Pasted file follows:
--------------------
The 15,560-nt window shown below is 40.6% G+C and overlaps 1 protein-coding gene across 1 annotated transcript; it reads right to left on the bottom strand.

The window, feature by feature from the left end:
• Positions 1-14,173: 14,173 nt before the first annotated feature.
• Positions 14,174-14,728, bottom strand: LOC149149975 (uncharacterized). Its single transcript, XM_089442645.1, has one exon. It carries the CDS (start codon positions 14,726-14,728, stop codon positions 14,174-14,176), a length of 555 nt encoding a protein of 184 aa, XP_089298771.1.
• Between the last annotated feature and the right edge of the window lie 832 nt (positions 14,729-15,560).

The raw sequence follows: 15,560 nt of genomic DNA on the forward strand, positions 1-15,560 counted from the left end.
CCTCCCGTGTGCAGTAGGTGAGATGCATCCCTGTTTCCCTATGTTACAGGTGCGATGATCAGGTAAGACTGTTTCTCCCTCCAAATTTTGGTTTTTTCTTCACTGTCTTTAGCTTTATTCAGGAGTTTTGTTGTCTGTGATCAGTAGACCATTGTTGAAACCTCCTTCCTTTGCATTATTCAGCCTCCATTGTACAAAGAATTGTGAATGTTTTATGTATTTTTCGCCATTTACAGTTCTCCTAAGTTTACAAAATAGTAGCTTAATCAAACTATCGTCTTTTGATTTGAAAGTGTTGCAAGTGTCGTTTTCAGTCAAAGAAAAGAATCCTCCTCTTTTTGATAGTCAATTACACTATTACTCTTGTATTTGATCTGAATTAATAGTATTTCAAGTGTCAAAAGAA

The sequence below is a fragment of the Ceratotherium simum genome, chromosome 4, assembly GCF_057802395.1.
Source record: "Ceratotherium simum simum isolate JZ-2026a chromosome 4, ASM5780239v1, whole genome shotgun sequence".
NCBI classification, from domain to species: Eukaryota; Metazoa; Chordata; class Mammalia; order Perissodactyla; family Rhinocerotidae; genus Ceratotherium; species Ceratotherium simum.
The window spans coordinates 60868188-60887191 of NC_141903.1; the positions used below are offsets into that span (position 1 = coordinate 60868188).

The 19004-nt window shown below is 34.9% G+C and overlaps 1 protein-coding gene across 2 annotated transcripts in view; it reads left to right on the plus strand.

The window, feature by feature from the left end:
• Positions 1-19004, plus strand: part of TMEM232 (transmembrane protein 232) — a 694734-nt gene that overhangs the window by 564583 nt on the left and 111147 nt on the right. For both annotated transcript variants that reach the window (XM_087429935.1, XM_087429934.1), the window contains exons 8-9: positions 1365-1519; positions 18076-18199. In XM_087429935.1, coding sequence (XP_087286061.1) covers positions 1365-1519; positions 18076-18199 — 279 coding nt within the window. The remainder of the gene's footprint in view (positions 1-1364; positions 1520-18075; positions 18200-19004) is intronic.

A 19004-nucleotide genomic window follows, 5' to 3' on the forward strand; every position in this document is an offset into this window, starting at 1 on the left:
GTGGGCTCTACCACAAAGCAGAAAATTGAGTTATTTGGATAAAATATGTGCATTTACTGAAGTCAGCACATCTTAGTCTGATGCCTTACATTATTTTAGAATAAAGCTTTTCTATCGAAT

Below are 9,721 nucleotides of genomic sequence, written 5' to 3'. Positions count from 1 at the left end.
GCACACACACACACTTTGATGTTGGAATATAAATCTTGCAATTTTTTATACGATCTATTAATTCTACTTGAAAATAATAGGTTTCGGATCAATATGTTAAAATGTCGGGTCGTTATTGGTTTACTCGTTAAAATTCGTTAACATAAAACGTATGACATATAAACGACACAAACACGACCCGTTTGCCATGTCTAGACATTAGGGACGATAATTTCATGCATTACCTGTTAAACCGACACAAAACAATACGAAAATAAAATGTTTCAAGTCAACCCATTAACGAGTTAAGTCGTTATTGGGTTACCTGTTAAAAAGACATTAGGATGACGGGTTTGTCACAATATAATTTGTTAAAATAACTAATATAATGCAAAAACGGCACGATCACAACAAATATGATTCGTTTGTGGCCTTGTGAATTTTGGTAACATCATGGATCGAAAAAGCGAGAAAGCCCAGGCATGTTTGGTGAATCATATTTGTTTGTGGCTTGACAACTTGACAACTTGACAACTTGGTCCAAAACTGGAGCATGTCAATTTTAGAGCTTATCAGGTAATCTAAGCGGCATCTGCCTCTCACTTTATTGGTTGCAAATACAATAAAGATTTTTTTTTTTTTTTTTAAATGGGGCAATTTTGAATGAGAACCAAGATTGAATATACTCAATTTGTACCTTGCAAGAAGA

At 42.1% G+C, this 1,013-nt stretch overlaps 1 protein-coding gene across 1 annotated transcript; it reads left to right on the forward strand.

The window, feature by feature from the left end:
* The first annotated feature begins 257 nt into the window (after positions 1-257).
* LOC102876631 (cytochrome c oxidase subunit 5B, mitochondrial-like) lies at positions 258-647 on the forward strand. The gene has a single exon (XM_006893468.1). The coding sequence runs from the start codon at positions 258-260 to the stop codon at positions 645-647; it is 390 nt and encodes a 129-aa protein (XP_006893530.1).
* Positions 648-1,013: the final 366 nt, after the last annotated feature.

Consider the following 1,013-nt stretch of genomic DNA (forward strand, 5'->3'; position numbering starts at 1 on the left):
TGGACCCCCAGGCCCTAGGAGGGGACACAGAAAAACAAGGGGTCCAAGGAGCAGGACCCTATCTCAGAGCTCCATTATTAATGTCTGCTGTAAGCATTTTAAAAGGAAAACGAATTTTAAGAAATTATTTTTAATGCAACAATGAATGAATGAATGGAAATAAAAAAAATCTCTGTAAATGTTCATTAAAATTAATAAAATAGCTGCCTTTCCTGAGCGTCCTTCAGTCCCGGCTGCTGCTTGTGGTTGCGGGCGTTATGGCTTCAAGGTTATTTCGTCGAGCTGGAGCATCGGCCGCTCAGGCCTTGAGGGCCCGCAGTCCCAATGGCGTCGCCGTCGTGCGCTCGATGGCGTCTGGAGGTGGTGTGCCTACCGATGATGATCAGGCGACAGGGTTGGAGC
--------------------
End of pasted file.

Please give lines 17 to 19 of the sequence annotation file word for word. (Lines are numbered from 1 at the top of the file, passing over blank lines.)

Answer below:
Below are 9,721 nucleotides of genomic sequence, written 5' to 3'. Positions count from 1 at the left end.
GCACACACACACACTTTGATGTTGGAATATAAATCTTGCAATTTTTTATACGATCTATTAATTCTACTTGAAAATAATAGGTTTCGGATCAATATGTTAAAATGTCGGGTCGTTATTGGTTTACTCGTTAAAATTCGTTAACATAAAACGTATGACATATAAACGACACAAACACGACCCGTTTGCCATGTCTAGACATTAGGGACGATAATTTCATGCATTACCTGTTAAACCGACACAAAACAATACGAAAATAAAATGTTTCAAGTCAACCCATTAACGAGTTAAGTCGTTATTGGGTTACCTGTTAAAAAGACATTAGGATGACGGGTTTGTCACAATATAATTTGTTAAAATAACTAATATAATGCAAAAACGGCACGATCACAACAAATATGATTCGTTTGTGGCCTTGTGAATTTTGGTAACATCATGGATCGAAAAAGCGAGAAAGCCCAGGCATGTTTGGTGAATCATATTTGTTTGTGGCTTGACAACTTGACAACTTGACAACTTGGTCCAAAACTGGAGCATGTCAATTTTAGAGCTTATCAGGTAATCTAAGCGGCATCTGCCTCTCACTTTATTGGTTGCAAATACAATAAAGATTTTTTTTTTTTTTTTTAAATGGGGCAATTTTGAATGAGAACCAAGATTGAATATACTCAATTTGTACCTTGCAAGAAGA

At 42.1% G+C, this 1,013-nt stretch overlaps 1 protein-coding gene across 1 annotated transcript; it reads left to right on the forward strand.